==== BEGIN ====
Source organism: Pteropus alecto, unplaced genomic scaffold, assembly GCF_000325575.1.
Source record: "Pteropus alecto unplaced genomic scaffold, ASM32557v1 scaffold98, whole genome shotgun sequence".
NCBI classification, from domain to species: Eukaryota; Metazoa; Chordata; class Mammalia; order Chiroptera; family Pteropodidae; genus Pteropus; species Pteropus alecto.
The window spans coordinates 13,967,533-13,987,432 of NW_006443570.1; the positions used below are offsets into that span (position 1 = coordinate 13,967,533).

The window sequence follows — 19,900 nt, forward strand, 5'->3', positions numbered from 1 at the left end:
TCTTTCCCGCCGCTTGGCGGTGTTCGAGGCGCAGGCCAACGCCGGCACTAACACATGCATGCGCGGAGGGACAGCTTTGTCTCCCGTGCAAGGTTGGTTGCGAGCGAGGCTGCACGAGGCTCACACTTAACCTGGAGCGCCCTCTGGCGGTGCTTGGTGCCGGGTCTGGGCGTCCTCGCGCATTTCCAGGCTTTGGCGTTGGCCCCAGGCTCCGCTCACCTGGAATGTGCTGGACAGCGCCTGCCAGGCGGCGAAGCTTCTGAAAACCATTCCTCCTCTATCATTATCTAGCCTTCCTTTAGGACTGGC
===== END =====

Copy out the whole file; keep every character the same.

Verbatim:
Source organism: Pteropus alecto, unplaced genomic scaffold, assembly GCF_000325575.1.
Source record: "Pteropus alecto unplaced genomic scaffold, ASM32557v1 scaffold98, whole genome shotgun sequence".
NCBI classification, from domain to species: Eukaryota; Metazoa; Chordata; class Mammalia; order Chiroptera; family Pteropodidae; genus Pteropus; species Pteropus alecto.
The window spans coordinates 13,967,533-13,987,432 of NW_006443570.1; the positions used below are offsets into that span (position 1 = coordinate 13,967,533).

The window sequence follows — 19,900 nt, forward strand, 5'->3', positions numbered from 1 at the left end:
TCTTTCCCGCCGCTTGGCGGTGTTCGAGGCGCAGGCCAACGCCGGCACTAACACATGCATGCGCGGAGGGACAGCTTTGTCTCCCGTGCAAGGTTGGTTGCGAGCGAGGCTGCACGAGGCTCACACTTAACCTGGAGCGCCCTCTGGCGGTGCTTGGTGCCGGGTCTGGGCGTCCTCGCGCATTTCCAGGCTTTGGCGTTGGCCCCAGGCTCCGCTCACCTGGAATGTGCTGGACAGCGCCTGCCAGGCGGCGAAGCTTCTGAAAACCATTCCTCCTCTATCATTATCTAGCCTTCCTTTAGGACTGGC